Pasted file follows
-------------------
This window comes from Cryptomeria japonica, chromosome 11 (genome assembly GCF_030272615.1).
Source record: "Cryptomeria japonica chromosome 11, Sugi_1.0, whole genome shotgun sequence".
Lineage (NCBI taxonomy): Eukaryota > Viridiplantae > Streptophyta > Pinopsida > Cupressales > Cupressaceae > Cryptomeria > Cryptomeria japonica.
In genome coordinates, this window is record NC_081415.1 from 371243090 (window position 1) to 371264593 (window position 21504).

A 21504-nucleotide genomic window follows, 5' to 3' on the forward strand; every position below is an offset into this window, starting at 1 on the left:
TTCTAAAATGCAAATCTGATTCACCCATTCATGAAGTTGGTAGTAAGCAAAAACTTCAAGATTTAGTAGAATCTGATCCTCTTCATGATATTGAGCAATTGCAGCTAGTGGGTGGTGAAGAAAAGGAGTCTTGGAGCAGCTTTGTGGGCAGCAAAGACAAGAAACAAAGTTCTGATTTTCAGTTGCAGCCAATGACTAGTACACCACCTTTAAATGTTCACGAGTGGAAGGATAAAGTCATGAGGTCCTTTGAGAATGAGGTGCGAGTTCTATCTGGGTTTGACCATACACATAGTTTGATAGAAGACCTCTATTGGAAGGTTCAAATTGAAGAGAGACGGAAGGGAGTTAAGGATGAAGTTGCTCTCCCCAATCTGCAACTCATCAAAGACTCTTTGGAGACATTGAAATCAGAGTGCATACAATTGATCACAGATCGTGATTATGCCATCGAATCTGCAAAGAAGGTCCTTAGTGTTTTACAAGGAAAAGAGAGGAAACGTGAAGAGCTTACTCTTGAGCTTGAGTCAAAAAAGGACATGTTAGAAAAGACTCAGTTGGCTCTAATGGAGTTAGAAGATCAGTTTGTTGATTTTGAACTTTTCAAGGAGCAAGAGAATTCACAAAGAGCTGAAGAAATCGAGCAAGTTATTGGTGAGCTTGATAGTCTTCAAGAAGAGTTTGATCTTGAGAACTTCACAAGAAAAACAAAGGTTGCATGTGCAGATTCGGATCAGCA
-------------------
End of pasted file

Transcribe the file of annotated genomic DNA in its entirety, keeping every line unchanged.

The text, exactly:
This window comes from Cryptomeria japonica, chromosome 11 (genome assembly GCF_030272615.1).
Source record: "Cryptomeria japonica chromosome 11, Sugi_1.0, whole genome shotgun sequence".
Lineage (NCBI taxonomy): Eukaryota > Viridiplantae > Streptophyta > Pinopsida > Cupressales > Cupressaceae > Cryptomeria > Cryptomeria japonica.
In genome coordinates, this window is record NC_081415.1 from 371243090 (window position 1) to 371264593 (window position 21504).

A 21504-nucleotide genomic window follows, 5' to 3' on the forward strand; every position below is an offset into this window, starting at 1 on the left:
TTCTAAAATGCAAATCTGATTCACCCATTCATGAAGTTGGTAGTAAGCAAAAACTTCAAGATTTAGTAGAATCTGATCCTCTTCATGATATTGAGCAATTGCAGCTAGTGGGTGGTGAAGAAAAGGAGTCTTGGAGCAGCTTTGTGGGCAGCAAAGACAAGAAACAAAGTTCTGATTTTCAGTTGCAGCCAATGACTAGTACACCACCTTTAAATGTTCACGAGTGGAAGGATAAAGTCATGAGGTCCTTTGAGAATGAGGTGCGAGTTCTATCTGGGTTTGACCATACACATAGTTTGATAGAAGACCTCTATTGGAAGGTTCAAATTGAAGAGAGACGGAAGGGAGTTAAGGATGAAGTTGCTCTCCCCAATCTGCAACTCATCAAAGACTCTTTGGAGACATTGAAATCAGAGTGCATACAATTGATCACAGATCGTGATTATGCCATCGAATCTGCAAAGAAGGTCCTTAGTGTTTTACAAGGAAAAGAGAGGAAACGTGAAGAGCTTACTCTTGAGCTTGAGTCAAAAAAGGACATGTTAGAAAAGACTCAGTTGGCTCTAATGGAGTTAGAAGATCAGTTTGTTGATTTTGAACTTTTCAAGGAGCAAGAGAATTCACAAAGAGCTGAAGAAATCGAGCAAGTTATTGGTGAGCTTGATAGTCTTCAAGAAGAGTTTGATCTTGAGAACTTCACAAGAAAAACAAAGGTTGCATGTGCAGATTCGGATCAGCA